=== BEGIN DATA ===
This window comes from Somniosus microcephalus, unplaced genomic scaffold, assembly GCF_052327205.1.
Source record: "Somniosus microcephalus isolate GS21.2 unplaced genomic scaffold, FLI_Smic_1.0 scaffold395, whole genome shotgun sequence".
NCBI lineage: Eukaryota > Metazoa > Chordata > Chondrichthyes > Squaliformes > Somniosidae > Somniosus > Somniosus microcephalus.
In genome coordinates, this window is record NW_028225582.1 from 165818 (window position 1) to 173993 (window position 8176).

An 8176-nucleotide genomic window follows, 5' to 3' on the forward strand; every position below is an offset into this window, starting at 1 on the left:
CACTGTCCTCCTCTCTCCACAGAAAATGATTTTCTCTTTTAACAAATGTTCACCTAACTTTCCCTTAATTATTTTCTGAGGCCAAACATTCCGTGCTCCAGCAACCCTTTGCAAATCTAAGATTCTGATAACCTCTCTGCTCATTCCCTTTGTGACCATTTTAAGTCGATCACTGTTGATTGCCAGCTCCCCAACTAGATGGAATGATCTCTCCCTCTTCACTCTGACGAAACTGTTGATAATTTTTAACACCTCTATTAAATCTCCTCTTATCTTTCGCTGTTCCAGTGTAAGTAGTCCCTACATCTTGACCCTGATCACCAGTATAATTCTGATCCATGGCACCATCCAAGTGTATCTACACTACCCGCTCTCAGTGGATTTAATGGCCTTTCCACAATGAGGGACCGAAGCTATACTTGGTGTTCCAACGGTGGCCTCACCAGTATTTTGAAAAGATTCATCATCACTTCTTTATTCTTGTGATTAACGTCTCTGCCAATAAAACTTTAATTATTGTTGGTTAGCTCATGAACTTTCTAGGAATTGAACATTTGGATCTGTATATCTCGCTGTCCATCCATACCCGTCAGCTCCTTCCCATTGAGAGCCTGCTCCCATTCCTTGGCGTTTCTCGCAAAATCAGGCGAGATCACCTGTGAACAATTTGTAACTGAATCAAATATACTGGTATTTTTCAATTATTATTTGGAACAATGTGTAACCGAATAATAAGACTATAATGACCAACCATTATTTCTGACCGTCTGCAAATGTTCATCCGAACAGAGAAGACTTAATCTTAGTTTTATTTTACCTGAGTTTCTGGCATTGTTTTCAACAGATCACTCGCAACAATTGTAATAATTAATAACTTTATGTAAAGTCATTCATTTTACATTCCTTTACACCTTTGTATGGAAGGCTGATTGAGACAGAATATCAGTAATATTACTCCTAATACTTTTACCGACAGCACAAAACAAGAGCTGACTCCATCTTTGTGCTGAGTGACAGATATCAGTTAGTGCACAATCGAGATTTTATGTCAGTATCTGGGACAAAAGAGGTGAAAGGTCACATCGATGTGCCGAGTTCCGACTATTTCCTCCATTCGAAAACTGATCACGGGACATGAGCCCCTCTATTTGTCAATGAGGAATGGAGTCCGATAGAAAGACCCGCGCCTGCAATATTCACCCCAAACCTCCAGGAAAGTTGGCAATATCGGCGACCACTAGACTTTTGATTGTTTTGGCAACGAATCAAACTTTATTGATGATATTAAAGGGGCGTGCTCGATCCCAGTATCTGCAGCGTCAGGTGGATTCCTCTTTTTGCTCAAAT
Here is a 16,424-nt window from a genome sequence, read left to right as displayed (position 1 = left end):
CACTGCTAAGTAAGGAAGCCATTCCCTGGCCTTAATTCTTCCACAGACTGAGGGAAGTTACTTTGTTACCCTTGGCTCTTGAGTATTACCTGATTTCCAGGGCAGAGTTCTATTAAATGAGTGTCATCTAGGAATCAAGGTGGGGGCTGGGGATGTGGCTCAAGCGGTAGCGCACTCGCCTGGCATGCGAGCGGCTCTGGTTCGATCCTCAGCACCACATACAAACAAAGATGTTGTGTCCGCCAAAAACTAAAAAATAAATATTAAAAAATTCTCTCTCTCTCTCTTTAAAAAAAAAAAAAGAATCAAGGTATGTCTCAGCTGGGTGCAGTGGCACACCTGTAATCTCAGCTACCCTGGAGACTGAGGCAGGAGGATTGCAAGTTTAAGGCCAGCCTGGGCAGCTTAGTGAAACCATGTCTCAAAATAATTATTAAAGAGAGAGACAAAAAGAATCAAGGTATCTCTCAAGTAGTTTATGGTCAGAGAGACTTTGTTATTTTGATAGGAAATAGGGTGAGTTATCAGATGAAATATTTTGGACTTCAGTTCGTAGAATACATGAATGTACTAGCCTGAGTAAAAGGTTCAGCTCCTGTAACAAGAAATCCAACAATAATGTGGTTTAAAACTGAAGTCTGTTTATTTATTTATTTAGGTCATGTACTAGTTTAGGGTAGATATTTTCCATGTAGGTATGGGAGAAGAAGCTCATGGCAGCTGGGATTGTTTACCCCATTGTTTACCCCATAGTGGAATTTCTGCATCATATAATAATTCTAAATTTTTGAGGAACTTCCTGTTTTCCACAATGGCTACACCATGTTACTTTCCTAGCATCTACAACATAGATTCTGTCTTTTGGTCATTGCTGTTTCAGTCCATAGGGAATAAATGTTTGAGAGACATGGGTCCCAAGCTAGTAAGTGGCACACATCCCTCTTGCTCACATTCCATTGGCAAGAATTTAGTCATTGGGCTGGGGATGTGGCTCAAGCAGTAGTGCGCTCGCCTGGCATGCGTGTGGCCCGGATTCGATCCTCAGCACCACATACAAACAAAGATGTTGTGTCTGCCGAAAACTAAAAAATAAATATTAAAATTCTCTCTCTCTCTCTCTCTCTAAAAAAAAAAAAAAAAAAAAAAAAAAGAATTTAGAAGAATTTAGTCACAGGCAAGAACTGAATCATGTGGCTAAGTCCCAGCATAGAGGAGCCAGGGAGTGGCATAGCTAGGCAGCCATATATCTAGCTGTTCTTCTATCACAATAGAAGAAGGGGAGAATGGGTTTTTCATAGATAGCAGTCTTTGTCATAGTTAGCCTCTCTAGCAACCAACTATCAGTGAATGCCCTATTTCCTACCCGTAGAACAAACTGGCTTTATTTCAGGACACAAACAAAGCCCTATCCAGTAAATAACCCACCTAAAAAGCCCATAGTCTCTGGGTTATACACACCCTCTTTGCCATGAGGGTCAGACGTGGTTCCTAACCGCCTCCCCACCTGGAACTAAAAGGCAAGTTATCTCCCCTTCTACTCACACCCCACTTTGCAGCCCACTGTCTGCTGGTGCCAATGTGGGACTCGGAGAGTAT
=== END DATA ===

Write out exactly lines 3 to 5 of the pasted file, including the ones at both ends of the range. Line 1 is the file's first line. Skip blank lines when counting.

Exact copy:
NCBI lineage: Eukaryota > Metazoa > Chordata > Chondrichthyes > Squaliformes > Somniosidae > Somniosus > Somniosus microcephalus.
In genome coordinates, this window is record NW_028225582.1 from 165818 (window position 1) to 173993 (window position 8176).

An 8176-nucleotide genomic window follows, 5' to 3' on the forward strand; every position below is an offset into this window, starting at 1 on the left: